If you were to do a Google search on the term User Story Mapping you might be led to believe that the theory and practice for is reserved for technology experts and those involved in software.
However, User Story Mapping as a way of thinking can be used across all business structures. The only requirement is that an individual takes the time to learn the process and build out their map.
How can understanding and applying User Story Mapping help your business?
Organization – get all thoughts in one place
Whether you are an executive making large business decisions, a manager pacing the day-to-day workflow, or an entry-level new hire, there are a lot of moving parts to manage in a successful business.
The beauty of User Story Mapping is that it allows you to document all thoughts in to one consolidated place. Gone are the days of forgetting what needs to be done, or losing train of thought after meetings.
When you user story map, every thought is recorded, and everyone is right. In the event you are wrong, you can correct yourself so that you are then right again. Ideas are no longer lost, and every voice is heard. User Story Mapping allows you to organize in ways you may not have been able to before.
Prioritization – break down daunting tasks
Organization is one thing, but prioritization is a whole different beast. It is important to zone in and break down the many tasks that may feel daunting at first. User Story Mapping allows you to focus your efforts and energy in specific places at specific times.
Certain tasks may take more time, or require more attention, or may simply need to be done first to move forward. By having discussion on what items matter most and rearranging cards up and down, you can note prioritization on what should be done first, what should be included in the first release, what may have to wait for the next project, or what may even be removed altogether.
Sketching out release dates and assigning tasks to specific members simplifies large tasks into easily digestible pieces for each member.
Accountability- know what belongs to who
Managing business is not solely about managing projects, managing people is just as important. Part of User Story Mapping involves assigning certain pieces of the project to a team or individual. Managing your team becomes much simpler with User Story Mapping.
Once you have laid out your project, you can begin to assign tasks.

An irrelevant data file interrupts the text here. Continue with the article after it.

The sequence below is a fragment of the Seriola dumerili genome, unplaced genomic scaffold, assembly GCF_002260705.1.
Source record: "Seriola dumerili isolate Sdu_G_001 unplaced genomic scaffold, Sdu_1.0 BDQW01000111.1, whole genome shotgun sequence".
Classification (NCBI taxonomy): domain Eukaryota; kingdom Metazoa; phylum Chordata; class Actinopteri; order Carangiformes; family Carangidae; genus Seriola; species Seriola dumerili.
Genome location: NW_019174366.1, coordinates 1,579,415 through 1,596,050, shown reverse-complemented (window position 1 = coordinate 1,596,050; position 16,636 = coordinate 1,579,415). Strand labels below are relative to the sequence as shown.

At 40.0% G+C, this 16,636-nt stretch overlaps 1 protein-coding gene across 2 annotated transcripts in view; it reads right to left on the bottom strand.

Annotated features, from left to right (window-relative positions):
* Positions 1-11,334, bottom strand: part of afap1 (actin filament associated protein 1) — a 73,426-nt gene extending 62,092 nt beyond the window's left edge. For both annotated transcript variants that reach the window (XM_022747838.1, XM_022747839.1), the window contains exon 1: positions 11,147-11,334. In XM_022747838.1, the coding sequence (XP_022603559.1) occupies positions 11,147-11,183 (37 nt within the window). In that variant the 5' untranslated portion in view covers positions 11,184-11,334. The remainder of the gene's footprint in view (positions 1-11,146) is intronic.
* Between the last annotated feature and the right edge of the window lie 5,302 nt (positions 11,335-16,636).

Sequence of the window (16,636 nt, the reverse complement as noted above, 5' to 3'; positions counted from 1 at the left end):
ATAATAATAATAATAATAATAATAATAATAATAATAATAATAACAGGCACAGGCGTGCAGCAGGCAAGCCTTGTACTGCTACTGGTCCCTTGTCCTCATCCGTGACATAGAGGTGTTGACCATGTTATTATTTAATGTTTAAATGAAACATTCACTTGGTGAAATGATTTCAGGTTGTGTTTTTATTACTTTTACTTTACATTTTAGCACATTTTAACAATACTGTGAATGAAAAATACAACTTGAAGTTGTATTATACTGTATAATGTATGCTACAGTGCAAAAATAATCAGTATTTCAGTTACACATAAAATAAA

This adds a layer of accountability. Each member can zone in on their responsibilities and update their status as they progress through the project. As you go to your meetings you can easily update your tasks and report in with the status of the project.
A strong work culture includes a strong level of accountability. User story mapping can assist in empowering your team and creating an environment of trust and shared understanding.
Visualization – build out your entire vision
Visualization can be a strong tool when applied to projects. Obtaining a goal or moving forward can very challenging if you cannot see it. This is where visualization comes in to play.
When you User Story Map you can see your goals from start to finish. What may be hard to understand becomes clearer and more obtainable when you can see it from a wholistic view.
User story mapping provides a blueprint of what you will need to accomplish to get your project completed or get your product to market as quickly as possible.
Before you begin to climb the mountain, you can stand at the base and see it in its entirety. Then, create a strategy to get to the top, step by step. This does not mean challenges won’t reveal themselves and persist as the climb progresses, however, it creates the opportunity to be better prepared for those challenges.
With User Story mapping you are able to build our your vision from the ground up. From an idea into a product release.
Focus – zone in on what matters
In conclusion, all of the benefits (add “listed”) above allow the biggest benefit of all – focus.
You are able to focus on what really matters. The end goal for your customer. Interested in learning more about User Story Mapping and CardBoard?
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